The configuration that you see when you run Get-VM or look at a virtual machine settings in Hyper-V Manager are stored in an XML file. The file location is included in the virtual machine object.

The name of the file is the same as the virtual machine’s id.

It is pretty easy to get that file with PowerShell.

The file should exist in a sub-folder called Virtual Machines, but sometimes it is not. There is also a possibility there might be multiple XML files, so I do this to get the full file name.

Next, I need to create the destination folder and copy the xml file to it.


In terms of a quick and easy export or backup that’s all there is to it. But I’m always thinking about what other requirement someone might have. Assuming you might import the configuration file, it might be helpful to provide a new name for the virtual machine. Or remove hard drive references so that if you import on a different Hyper-V host you don’t get ugly errors. Or remove snapshot references. Plus, you most likely want to do this from the comfort of your desktop. So I created a PowerShell function called Export-VMConfiguration.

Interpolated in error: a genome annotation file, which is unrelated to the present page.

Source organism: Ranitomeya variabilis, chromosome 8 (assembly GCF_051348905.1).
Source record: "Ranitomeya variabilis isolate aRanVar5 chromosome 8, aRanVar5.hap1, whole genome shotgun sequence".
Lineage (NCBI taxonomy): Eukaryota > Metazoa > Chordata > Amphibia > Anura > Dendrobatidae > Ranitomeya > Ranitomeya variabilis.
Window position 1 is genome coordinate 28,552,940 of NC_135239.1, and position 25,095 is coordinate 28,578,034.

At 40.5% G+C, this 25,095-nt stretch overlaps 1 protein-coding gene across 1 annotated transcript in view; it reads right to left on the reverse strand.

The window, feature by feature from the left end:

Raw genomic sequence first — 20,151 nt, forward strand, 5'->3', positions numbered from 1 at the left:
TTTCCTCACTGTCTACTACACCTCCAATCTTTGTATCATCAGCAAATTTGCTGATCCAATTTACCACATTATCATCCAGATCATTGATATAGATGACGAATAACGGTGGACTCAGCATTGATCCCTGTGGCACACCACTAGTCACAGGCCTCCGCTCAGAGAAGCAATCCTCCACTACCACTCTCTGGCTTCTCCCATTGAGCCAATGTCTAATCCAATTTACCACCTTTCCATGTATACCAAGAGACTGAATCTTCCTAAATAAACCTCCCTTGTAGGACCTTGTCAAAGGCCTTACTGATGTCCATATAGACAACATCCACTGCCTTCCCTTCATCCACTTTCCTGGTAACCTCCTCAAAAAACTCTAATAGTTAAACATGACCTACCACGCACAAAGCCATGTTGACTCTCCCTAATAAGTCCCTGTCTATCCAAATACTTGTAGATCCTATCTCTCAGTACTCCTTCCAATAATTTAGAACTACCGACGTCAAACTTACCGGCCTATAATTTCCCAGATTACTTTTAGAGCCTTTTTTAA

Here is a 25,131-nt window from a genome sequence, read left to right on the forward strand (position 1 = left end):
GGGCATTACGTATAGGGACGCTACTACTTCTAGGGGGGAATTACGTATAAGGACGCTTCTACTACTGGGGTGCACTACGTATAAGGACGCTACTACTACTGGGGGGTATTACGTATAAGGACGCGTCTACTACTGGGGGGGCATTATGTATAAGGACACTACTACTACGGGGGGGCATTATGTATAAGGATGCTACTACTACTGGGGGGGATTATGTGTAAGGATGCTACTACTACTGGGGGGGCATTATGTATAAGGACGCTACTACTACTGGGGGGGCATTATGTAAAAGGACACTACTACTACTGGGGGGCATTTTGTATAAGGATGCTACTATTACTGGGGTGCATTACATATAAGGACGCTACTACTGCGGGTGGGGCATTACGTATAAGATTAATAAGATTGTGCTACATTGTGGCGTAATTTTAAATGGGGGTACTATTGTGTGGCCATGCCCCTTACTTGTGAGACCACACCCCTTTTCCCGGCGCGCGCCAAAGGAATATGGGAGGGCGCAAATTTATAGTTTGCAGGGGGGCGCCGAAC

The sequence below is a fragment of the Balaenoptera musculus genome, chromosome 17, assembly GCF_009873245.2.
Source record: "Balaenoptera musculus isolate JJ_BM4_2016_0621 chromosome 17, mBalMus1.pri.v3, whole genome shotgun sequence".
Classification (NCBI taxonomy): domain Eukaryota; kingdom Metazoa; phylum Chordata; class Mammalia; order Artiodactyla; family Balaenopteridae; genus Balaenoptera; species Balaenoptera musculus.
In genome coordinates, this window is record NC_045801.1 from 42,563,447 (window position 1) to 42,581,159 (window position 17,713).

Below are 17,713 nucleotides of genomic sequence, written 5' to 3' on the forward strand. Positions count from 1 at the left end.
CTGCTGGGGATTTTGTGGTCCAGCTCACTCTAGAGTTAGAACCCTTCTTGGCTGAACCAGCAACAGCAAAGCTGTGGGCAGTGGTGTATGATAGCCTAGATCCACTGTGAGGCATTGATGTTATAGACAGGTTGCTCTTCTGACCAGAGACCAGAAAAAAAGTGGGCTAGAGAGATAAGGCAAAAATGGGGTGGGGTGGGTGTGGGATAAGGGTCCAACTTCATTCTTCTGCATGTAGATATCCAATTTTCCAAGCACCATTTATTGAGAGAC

#requires -version 3.0

Function Export-VMConfiguration {

<#
.Synopsis
Export Hyper-V configuration file.
.Description
This command will export a Hyper-V virtual machine’s configuration file to a new location. You can use this as an alternative to Export-VM which will also export hard drives and snapshots. Sometimes you just want the configuration file.